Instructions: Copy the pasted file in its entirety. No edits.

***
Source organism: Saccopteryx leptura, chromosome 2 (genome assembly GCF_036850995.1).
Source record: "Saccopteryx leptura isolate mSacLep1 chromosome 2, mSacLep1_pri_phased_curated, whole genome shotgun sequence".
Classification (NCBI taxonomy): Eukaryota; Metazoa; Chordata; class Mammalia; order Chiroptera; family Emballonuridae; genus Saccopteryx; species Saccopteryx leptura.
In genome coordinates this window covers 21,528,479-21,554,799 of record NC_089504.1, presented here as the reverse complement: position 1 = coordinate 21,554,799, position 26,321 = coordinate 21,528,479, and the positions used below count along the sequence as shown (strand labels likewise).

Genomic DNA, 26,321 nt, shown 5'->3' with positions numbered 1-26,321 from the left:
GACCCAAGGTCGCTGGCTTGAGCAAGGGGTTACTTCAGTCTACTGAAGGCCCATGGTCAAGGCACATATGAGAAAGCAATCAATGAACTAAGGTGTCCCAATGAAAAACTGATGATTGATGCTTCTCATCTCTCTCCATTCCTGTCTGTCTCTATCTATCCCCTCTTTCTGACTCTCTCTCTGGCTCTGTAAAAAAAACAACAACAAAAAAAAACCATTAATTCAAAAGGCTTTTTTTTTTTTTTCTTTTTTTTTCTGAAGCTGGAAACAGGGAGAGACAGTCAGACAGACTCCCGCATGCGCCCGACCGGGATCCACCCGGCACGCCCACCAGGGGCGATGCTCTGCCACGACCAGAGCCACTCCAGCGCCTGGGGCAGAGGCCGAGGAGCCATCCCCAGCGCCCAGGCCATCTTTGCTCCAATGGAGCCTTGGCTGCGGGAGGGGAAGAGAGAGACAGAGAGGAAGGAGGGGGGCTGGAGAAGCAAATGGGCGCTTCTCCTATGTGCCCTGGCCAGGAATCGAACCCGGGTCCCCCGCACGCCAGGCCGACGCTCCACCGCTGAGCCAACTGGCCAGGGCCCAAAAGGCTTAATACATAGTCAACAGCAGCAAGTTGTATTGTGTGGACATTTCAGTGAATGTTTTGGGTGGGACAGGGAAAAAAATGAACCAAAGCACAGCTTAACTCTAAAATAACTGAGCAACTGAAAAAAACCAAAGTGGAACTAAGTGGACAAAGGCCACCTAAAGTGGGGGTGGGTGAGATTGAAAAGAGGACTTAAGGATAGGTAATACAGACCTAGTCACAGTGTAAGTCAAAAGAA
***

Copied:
Source organism: Saccopteryx leptura, chromosome 2 (genome assembly GCF_036850995.1).
Source record: "Saccopteryx leptura isolate mSacLep1 chromosome 2, mSacLep1_pri_phased_curated, whole genome shotgun sequence".
Classification (NCBI taxonomy): Eukaryota; Metazoa; Chordata; class Mammalia; order Chiroptera; family Emballonuridae; genus Saccopteryx; species Saccopteryx leptura.
In genome coordinates this window covers 21,528,479-21,554,799 of record NC_089504.1, presented here as the reverse complement: position 1 = coordinate 21,554,799, position 26,321 = coordinate 21,528,479, and the positions used below count along the sequence as shown (strand labels likewise).

Genomic DNA, 26,321 nt, shown 5'->3' with positions numbered 1-26,321 from the left:
GACCCAAGGTCGCTGGCTTGAGCAAGGGGTTACTTCAGTCTACTGAAGGCCCATGGTCAAGGCACATATGAGAAAGCAATCAATGAACTAAGGTGTCCCAATGAAAAACTGATGATTGATGCTTCTCATCTCTCTCCATTCCTGTCTGTCTCTATCTATCCCCTCTTTCTGACTCTCTCTCTGGCTCTGTAAAAAAAACAACAACAAAAAAAAACCATTAATTCAAAAGGCTTTTTTTTTTTTTTCTTTTTTTTTCTGAAGCTGGAAACAGGGAGAGACAGTCAGACAGACTCCCGCATGCGCCCGACCGGGATCCACCCGGCACGCCCACCAGGGGCGATGCTCTGCCACGACCAGAGCCACTCCAGCGCCTGGGGCAGAGGCCGAGGAGCCATCCCCAGCGCCCAGGCCATCTTTGCTCCAATGGAGCCTTGGCTGCGGGAGGGGAAGAGAGAGACAGAGAGGAAGGAGGGGGGCTGGAGAAGCAAATGGGCGCTTCTCCTATGTGCCCTGGCCAGGAATCGAACCCGGGTCCCCCGCACGCCAGGCCGACGCTCCACCGCTGAGCCAACTGGCCAGGGCCCAAAAGGCTTAATACATAGTCAACAGCAGCAAGTTGTATTGTGTGGACATTTCAGTGAATGTTTTGGGTGGGACAGGGAAAAAAATGAACCAAAGCACAGCTTAACTCTAAAATAACTGAGCAACTGAAAAAAACCAAAGTGGAACTAAGTGGACAAAGGCCACCTAAAGTGGGGGTGGGTGAGATTGAAAAGAGGACTTAAGGATAGGTAATACAGACCTAGTCACAGTGTAAGTCAAAAGAA